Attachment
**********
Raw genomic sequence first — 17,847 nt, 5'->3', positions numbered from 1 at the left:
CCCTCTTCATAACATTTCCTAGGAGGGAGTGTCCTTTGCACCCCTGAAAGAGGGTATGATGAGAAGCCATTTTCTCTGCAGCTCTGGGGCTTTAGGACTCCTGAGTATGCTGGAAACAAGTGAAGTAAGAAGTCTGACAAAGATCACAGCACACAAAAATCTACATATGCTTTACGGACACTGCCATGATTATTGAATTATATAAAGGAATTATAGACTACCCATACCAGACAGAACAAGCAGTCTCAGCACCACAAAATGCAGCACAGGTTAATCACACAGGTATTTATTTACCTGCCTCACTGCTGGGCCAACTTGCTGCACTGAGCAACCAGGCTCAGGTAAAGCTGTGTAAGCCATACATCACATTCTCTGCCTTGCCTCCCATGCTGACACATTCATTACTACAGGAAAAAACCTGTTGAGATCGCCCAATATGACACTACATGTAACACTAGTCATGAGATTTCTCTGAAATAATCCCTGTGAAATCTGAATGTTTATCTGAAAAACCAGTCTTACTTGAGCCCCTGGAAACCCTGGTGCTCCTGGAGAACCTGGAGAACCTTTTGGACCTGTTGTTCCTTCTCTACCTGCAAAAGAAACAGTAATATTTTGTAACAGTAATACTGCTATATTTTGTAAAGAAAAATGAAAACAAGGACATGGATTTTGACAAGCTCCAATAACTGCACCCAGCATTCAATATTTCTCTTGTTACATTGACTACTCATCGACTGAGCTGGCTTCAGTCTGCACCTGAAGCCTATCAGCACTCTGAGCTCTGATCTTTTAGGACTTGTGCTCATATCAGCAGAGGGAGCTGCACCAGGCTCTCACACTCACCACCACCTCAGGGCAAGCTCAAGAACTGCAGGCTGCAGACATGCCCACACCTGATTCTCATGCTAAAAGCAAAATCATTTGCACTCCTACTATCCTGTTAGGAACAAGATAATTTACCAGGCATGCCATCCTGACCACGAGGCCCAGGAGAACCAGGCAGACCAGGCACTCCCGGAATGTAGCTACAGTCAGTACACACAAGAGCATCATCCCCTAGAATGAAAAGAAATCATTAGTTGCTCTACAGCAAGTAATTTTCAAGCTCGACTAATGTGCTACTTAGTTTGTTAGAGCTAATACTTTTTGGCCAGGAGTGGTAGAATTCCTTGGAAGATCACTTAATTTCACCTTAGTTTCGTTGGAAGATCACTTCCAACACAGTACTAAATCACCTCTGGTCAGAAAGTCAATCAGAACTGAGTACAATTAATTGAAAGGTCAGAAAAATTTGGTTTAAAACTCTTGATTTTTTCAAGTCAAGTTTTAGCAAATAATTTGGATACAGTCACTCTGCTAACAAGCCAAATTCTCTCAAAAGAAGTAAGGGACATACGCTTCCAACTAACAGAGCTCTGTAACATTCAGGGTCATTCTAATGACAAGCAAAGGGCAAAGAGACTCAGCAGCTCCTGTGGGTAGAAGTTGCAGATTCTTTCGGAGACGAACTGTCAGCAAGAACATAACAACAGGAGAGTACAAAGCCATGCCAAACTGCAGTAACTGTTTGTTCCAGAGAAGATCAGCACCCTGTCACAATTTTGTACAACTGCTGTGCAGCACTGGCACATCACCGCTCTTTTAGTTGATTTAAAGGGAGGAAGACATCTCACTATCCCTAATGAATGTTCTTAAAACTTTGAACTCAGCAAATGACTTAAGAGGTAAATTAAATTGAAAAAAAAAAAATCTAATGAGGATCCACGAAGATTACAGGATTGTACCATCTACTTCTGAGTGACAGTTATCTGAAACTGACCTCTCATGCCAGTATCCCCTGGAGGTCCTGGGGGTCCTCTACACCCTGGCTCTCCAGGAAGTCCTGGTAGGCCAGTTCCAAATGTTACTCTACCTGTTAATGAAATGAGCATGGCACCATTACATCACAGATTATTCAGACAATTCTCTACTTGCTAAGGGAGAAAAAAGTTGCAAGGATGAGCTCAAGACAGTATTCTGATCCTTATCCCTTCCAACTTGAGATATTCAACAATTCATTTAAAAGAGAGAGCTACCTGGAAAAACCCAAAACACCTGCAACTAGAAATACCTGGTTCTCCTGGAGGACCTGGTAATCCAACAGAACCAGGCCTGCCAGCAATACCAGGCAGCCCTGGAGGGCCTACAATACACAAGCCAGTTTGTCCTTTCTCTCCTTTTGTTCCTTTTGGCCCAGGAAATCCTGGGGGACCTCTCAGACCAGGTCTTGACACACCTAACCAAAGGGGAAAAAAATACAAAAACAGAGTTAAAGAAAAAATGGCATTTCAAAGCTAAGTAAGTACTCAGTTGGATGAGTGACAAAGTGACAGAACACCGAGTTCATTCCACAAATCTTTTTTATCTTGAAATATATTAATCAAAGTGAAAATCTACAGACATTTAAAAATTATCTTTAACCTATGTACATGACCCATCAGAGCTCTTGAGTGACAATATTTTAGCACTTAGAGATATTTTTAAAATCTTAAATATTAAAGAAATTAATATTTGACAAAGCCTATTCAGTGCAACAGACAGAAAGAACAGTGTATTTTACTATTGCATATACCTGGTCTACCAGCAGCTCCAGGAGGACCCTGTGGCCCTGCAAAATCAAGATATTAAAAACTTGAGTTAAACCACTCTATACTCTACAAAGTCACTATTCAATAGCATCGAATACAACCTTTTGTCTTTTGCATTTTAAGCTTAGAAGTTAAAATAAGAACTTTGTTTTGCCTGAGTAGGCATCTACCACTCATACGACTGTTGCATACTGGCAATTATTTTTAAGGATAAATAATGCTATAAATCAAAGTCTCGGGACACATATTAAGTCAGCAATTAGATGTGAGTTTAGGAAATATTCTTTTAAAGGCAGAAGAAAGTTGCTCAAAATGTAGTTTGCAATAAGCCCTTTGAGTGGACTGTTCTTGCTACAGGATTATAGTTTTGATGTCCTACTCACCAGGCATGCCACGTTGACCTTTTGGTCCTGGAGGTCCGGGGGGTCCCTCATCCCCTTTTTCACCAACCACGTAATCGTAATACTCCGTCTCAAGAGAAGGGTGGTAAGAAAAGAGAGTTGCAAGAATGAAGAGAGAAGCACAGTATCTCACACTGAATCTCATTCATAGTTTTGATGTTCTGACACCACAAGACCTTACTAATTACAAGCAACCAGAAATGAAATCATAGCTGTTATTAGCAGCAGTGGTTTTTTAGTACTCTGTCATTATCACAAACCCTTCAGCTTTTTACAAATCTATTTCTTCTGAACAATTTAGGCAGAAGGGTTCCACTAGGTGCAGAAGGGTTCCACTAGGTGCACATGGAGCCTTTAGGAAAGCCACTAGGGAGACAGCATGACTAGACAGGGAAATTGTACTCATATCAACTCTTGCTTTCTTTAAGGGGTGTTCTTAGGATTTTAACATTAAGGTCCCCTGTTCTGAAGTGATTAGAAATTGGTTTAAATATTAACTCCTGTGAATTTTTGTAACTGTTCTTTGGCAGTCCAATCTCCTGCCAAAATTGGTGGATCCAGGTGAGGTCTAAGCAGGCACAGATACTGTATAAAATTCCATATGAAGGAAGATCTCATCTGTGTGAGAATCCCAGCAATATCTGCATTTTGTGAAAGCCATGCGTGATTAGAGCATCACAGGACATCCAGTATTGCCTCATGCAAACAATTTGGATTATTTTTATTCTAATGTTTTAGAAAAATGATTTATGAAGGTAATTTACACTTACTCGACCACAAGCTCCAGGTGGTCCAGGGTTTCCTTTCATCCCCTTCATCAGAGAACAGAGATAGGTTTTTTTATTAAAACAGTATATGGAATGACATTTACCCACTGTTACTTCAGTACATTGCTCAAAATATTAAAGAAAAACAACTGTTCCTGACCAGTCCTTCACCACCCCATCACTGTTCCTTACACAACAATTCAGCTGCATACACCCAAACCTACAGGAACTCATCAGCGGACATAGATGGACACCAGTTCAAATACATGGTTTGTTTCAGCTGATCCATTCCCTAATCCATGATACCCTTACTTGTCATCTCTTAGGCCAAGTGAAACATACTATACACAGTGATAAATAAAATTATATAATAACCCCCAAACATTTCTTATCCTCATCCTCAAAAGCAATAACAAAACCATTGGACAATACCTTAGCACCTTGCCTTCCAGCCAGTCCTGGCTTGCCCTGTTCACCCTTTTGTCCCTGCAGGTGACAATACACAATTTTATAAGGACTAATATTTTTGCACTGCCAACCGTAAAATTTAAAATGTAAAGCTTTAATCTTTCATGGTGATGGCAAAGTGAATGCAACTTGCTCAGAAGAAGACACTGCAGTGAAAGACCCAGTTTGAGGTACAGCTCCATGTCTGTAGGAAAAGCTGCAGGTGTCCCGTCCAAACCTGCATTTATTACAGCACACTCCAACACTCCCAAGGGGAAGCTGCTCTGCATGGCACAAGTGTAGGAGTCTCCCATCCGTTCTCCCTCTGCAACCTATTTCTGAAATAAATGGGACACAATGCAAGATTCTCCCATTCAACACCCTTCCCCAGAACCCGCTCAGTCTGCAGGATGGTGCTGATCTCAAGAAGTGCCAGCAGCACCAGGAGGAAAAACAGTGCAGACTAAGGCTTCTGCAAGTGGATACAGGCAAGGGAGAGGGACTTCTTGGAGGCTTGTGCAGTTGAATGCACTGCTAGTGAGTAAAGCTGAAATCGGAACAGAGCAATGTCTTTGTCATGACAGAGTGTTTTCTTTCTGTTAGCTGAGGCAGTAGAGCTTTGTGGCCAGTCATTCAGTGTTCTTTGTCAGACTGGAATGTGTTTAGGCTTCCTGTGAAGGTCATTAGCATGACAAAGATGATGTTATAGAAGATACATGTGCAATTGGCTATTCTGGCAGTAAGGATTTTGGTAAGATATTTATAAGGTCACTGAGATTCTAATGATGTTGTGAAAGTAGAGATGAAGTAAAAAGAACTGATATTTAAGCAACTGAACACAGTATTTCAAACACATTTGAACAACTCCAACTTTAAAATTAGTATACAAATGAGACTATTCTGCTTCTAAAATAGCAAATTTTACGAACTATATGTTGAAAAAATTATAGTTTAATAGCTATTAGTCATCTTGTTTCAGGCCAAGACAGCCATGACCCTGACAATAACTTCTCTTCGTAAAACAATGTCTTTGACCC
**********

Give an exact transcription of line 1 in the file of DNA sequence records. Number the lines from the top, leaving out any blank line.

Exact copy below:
Raw genomic sequence first — 17,847 nt, 5'->3', positions numbered from 1 at the left: